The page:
Remember the big graduation save of 2015-16? Partway into the school year — the first in which all Los Angeles students had to take the full series of college-preparatory classes in order to earn a diploma — only about half of the seniors in
This hard-to-believe turnaround was accomplished to a great extent through an all-hands-on-deck effort to supply students with makeup classes; district officials now say that 42% of the 2016 graduates were able to walk the stage because of such courses. And a sizable portion of that group — about 3,500 students — met the requirements by taking online credit-recovery courses, with lessons taught by video and tests that were largely graded by computer.
That's a lot of students — a full 13% of the graduating class that wouldn't have graduated without those computer courses. Yet as a Times editorial revealed in 2016, the online courses, created by an outside vendor, are of dubious value. They have a well-designed curriculum, but they're set up so that students can skip entire units by taking 10-question, multiple-choice quizzes beforehand. It would be one thing if those pre-tests were the full end-of-unit tests, which reveal real mastery of the material in that chapter. But they're a thin, simplistic version of an actual test; it's hard to see them as anything but a workaround. Worse yet, students who pass them were allowed to skip writing assignments. In fact, L.A. Unified was making it easier to pass these computer courses than most other districts nationwide.
The credit-recovery courses are only part of the problem. A bigger issue is that L.A. Unified figures show that more than four in 10 graduates weren't mastering their classes well enough to earn at least a D in each of them; that's why so many had to take the makeup courses. And that indicates that the district isn't ready for the "A-G requirement," which mandates that in order to graduate, all students must pass the college-prep courses required for admission to the University of California and California State University.
Given the circumstances — the school board wouldn't drop the well-intentioned A-G requirement — Supt. Michelle King put in an admirable all-out effort to get her students graduated, a goal her predecessors should have planned for much better. But it's doubtful those diplomas reflected what they should have, given the hurried classes that were needed to drive up the graduation rate.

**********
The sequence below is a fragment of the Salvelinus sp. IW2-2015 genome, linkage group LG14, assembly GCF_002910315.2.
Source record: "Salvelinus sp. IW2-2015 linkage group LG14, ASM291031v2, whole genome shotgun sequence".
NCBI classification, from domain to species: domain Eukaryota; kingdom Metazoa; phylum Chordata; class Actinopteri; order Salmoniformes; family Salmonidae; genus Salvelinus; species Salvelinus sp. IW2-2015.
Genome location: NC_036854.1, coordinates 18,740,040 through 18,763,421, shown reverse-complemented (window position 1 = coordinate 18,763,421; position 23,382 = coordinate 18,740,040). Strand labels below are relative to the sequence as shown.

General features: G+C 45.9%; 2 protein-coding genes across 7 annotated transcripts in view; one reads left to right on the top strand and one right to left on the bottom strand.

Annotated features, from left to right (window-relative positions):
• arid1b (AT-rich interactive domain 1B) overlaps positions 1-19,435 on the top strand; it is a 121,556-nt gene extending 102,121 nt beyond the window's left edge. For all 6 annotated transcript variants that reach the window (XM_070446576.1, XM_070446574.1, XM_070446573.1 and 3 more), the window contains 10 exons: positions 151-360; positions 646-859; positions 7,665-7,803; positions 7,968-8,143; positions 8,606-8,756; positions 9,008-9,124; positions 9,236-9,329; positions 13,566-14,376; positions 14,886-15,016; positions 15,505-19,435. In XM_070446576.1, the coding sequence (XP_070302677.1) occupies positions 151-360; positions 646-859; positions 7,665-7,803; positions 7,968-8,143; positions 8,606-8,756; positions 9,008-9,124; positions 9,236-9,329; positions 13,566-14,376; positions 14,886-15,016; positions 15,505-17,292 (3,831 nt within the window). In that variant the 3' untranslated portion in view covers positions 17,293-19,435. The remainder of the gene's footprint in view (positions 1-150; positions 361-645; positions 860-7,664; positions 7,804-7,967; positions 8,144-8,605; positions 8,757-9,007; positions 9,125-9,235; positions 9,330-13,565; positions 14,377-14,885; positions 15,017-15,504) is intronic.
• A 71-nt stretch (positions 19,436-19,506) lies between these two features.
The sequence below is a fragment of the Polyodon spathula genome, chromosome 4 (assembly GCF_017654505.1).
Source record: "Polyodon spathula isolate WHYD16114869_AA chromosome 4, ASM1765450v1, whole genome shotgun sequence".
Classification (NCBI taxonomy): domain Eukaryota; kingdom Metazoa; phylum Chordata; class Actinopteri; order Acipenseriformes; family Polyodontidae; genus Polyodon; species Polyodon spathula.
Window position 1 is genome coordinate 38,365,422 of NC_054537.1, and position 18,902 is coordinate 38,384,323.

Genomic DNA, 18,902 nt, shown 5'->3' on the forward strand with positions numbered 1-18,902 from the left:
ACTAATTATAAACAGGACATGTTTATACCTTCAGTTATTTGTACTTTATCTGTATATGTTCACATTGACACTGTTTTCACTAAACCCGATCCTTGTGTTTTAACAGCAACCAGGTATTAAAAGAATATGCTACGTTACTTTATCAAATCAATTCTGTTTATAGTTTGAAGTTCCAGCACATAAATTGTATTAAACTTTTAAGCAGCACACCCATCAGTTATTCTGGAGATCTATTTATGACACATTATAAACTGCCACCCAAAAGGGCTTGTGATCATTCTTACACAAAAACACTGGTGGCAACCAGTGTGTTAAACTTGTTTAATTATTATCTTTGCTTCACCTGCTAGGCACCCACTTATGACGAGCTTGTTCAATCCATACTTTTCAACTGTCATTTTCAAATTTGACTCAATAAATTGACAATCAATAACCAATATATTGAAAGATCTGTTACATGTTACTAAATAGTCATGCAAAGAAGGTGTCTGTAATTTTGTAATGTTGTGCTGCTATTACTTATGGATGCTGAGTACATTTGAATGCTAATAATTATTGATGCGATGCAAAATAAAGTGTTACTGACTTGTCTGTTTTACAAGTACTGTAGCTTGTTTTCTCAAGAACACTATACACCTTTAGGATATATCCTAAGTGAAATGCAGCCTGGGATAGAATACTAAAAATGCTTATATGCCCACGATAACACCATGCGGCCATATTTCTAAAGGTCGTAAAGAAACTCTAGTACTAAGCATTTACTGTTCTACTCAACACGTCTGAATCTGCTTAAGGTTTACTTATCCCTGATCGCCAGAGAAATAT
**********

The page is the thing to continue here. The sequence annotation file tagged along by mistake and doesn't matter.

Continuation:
In recent months, the school board has tightened the rules slightly for the online credit-recovery courses, but they still fall short. The National Collegiate Athletic Assn. has far stiffer standards for online credit-recovery courses for student athletes: They have to involve substantially the same investment of time and work as taking a course in a regular classroom. In fact, L.A. Unified was requiring that of its athletes, so it obviously could do more for its other students.
The NCAA rules, though, go too far. If a student is taking a makeup course and has already learned some of the material the first time around, there's no reason to repeat the whole thing. But the tests to determine that should be meaningful reflections of the work involved, not mini-quizzes for which students had access to the Internet to look up answers.
That's the key word: meaningful. The education reform movement was born after the business world saw that many high school graduates lacked even basic skills. That was especially true for black and Latino students who lived in poverty. Efforts were made to strengthen the requirements for promotion and graduation, but that reduced the graduation rates, so now schools are back to softening the requirements. This didn't just happen in L.A. Unified; it's been happening nationwide, and online courses of questionable value threaten to become a major way that schools skip the business of teaching students, while pointing with pride to graduation rates that look good only on paper.
L.A. Unified officials say a new graduation-tracking system will help avoid the emergency situation that confronted schools last year. They also are trying to make the online courses more rigorous by having teachers take a more active role in the process, integrating their instruction with the computer lessons. The district wants to leave it to teachers to determine how well students have learned the online coursework, rather than having the digital tests decide.
If it's done well, that should be a big improvement — and King and her deputies deserve credit for thinking hard about how to how to change the nuts and bolts of teaching and learning to encourage better outcomes. Ultimately, the results will be measured not by the number of students who cross the graduation stage, but by how many are truly ready for college education or decent jobs.